Learning to enjoy Chazzanut
By David Olivestone
Of all the different types of Jewish music, chazzanut
may be the most difficult to appreciate. In a sense, it
is the Jewish equivalent of classical music. Just as
classical music is an acquired taste, chazzanut needs
to be worked at to be understood. By becoming more
familiar with it, one can learn to enjoy it.
At one time, before the advent of recordings and easy
access to popular entertainment, a performance by a
chazzan and his choir was the major form of
entertainment for Jewish people. But somehow, the line
between entertainment and davening became blurred.
Chazzanim started singing many elaborate pieces in shul
that were composed for the concert stage but were never
really intended to be used during davening.
During the first half of the twentieth century,
chazzanut enjoyed what has become known as its golden
age. While Rosenblatt was one of the first of Europe's
great chazzanim to move to America, he was not the only
chazzan of his time to do so. Scores of highly talented
chazzanim davened in shuls in New York and other major
cities. Recordings and concerts proliferated, and many
of the most famous pieces of chazzanut were composed in
Today, even those who tend to avoid shuls where the
chazzan gives lengthy performances can often sing or
hum some famous cantorial melodies such as "Sheyibaneh
Beit Hamikdash," "Shehecheyanu" and "Retzei." You might
like, therefore, to learn to appreciate chazzanut
outside of a shul setting, through recordings and
concerts. There is a vast range of recordings by
virtually all the great chazzanim of the past century
that you may sample to discover your preferences.
Listen to the music a few times before you decide if
you really like it. See how it reflects your own
understanding of the words of the prayer. Or just enjoy
it for the vocal artistry of the performer. Remember
that---as in any art form--not every piece is of the
same quality, and you have to learn how to be
Here are five of the greatest chazzanim of the twentieth
century, who have left us extensive recordings:
- Yossele Rosenblatt (1882-1933),
was one of the most prolific composers and recording artists of
cantorial music. To hear his range---both vocal and emotional--- listen
to his "Hineni," "Geshem" or "Ata Yatzarta." His "Shir Hama'alot,"
"Rachem Na," "Vehu Rachum" and "Kevakarat" are perhaps the most
often-heard pieces that he made popular.
- Gershon Sirota (1874-1943) was one of the
most powerful and highly trained tenors of his time, with climactic top
notes and outstanding voice control. The only one of the great chazzanim
of his era not to accept a position in America, Sirota perished in the
Warsaw Ghetto. You can hear the emotional intensity of his dramatic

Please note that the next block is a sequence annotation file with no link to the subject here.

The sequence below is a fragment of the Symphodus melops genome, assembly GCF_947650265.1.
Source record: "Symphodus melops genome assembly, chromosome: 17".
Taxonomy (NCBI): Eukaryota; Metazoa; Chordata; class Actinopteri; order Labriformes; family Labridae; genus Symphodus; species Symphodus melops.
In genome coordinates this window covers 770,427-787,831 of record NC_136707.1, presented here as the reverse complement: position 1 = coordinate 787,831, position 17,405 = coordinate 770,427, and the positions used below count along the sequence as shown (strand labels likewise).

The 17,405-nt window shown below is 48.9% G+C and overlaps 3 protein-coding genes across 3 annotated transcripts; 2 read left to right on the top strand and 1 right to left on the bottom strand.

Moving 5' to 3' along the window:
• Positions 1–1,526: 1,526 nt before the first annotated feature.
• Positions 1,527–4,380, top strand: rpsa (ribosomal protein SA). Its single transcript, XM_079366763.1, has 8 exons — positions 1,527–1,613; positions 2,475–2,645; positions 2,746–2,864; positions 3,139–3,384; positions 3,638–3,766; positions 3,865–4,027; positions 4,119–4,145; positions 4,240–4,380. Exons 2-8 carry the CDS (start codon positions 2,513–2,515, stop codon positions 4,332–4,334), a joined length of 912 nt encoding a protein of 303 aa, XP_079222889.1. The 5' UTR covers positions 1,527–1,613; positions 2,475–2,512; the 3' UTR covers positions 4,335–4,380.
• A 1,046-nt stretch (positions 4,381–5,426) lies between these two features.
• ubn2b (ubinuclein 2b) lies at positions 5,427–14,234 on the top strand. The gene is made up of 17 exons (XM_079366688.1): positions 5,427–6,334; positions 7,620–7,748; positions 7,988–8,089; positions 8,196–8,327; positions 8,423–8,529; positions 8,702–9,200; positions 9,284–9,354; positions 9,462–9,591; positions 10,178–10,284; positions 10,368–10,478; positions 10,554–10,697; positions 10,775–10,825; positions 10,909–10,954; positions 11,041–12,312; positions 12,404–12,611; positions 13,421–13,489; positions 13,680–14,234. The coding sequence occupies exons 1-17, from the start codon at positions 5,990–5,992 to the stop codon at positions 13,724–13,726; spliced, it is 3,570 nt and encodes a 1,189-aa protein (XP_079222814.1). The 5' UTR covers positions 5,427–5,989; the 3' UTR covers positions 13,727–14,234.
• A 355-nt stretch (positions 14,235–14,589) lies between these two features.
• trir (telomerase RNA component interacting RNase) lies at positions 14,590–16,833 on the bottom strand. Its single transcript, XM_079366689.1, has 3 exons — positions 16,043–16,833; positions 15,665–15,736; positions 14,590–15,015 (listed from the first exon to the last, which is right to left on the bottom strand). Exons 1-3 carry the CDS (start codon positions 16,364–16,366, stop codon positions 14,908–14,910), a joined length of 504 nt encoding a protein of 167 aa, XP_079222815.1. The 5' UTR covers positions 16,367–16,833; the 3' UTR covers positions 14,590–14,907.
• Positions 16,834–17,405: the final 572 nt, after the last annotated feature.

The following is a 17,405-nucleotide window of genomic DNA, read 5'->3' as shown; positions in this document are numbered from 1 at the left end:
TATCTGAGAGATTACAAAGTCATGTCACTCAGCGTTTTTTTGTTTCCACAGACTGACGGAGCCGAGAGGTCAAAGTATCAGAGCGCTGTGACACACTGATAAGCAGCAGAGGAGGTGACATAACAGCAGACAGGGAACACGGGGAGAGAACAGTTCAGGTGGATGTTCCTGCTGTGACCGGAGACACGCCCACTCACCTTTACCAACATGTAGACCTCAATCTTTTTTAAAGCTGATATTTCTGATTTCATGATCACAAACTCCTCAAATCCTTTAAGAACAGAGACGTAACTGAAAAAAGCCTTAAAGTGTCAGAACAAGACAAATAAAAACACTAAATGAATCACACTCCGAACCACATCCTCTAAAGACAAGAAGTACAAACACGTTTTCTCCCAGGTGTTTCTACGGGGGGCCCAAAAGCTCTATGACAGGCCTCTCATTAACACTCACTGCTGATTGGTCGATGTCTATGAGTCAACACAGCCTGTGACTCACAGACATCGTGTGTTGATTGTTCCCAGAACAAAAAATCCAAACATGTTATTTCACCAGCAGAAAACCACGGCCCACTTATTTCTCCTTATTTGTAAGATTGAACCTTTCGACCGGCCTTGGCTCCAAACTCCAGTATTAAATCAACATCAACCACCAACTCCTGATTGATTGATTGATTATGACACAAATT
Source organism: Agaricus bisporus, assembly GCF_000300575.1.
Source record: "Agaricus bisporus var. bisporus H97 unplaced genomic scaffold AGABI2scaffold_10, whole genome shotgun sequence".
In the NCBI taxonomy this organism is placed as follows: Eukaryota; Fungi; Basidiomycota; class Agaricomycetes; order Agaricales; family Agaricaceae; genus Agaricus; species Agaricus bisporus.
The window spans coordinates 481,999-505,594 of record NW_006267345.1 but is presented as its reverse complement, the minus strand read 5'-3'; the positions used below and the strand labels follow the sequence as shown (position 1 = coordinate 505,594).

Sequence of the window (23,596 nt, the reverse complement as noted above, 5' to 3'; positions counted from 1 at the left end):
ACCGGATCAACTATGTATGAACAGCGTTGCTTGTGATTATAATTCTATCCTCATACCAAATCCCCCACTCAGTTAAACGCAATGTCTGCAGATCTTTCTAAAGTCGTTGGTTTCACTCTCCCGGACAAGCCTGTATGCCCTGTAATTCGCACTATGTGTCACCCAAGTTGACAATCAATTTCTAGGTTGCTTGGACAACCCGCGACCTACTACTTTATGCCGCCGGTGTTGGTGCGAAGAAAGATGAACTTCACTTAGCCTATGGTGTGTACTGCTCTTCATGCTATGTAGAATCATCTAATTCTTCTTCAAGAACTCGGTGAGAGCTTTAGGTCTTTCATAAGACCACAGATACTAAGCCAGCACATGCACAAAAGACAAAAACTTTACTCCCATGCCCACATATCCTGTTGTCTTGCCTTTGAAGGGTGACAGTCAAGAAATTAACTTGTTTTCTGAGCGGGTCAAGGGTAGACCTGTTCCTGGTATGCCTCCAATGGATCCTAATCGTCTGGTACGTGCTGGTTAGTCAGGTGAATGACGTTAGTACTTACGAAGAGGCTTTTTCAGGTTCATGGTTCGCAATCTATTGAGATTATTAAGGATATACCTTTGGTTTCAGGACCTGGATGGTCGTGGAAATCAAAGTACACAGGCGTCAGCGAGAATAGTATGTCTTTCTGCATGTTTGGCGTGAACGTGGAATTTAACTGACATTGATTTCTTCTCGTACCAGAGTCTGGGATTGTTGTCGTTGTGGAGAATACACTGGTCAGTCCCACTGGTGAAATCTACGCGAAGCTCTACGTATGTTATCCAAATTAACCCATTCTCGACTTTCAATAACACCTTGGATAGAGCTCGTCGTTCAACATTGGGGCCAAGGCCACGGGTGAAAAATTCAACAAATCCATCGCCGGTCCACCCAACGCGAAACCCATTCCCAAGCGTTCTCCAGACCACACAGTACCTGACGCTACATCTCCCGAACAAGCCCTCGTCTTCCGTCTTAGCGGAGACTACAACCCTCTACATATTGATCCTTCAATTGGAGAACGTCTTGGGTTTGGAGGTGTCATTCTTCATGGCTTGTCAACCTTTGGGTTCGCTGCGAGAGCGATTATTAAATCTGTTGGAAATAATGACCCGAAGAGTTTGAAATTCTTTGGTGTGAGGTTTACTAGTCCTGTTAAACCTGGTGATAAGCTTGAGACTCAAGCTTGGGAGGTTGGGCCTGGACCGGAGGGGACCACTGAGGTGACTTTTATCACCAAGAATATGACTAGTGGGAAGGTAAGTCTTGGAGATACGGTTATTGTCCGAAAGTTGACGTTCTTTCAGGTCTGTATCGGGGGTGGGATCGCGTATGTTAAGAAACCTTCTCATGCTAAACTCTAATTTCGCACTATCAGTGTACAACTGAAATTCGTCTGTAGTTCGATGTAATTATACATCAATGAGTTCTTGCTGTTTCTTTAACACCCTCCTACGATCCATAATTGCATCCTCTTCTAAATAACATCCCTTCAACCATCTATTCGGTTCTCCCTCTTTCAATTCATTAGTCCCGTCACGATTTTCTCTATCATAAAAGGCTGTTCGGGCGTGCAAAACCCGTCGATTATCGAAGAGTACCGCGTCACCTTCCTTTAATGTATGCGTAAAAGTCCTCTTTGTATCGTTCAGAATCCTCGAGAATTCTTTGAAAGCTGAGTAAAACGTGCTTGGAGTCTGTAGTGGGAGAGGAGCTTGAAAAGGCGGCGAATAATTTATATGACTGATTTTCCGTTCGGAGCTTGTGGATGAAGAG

tenor voice in the famous "Retzei" and in his rendition of "Unetaneh
Tokef." You can also hear his extraordinary vocal agility in "Veshamru."
- Mordechai Hershman (1888-1940), one of a
line of great chazzanim to serve at Temple Beth-El in Borough Park,
Brooklyn, was a master of Yiddish folksong as well as chazzanut. The
elegance and warmth of his singing and the power and sweetness of his
tenor voice are evident in such pieces as "Eilu Devarim," "Umipnei
Chata'enu" and "Tal."
- Zavel Kwartin (1874-1953) is best known
for his rendition of "Tiher Rabbi Yishma'el," one of the most dramatic
and moving pieces of chazzanut ever written. The intensity of Kwartin's
phrasing and delivery in such pieces as "Ve'al Yedei Avadecha" and
"Uveyom Simchat'chem," make him very worthwhile listening to.
- Moshe Koussevitzky (1899-1966) is
still remembered by many as the greatest chazzan of the post-World War
II era. He had a graceful and powerful lyric tenor with a phenomenal
upper register with which he could do wonders. For sheer artistry, it is
hard to beat his "Hashem Malach," "Esa Einai" or "Ledor Vador."
Koussevitzky's rendition of Israel Schorr's "Sheyibaneh Beit Hamikdash"
is his most famous recording.
There are, of course, many more chazzanim to listen to. Some of them may
be easier to appreciate, such as Shmuel Malavsky, Moishe Oysher, Leibele Waldman or Richard Tucker. If you would like to hear a live
performance by some of the leading chazzanim of our day, look for
concerts by Chaim Adler, Yitzchak Meir Helfgot, Joseph Malovany, Benzion
Miller, Yaacov Motzen and Benjamin Muller, among others.
Since chazzanut is a genuinely Jewish art form, there
is a special satisfaction involved in enjoying it. You
may also discover that---through your enjoyment of the
music---your familiarity with the words of the davening
will be greatly enhanced. The rewards are many and
varied, so buy your first tapes or CDs---in Judaica
stores or on the Web---and learn to appreciate the
unique manner in which generations of our people have
chosen to speak to the Almighty---in words and in song.
David Olivestone is director of communications and marketing at
the Orthodox Union. He contributed several biographies of famous
chazzanim to the Encyclopaedia Judaica. He is the editor and
translator of The NCSY Bencher. He can be reached by e-mail via
davido at ou dot org.
Keywords: Chazzanut, Cantorial Music.
This article is reproduced with permission from "Jewish Action," the
magazine of the Orthodox Union. © Copyright by the Orthodox
Union, September 2003. All rights reserved.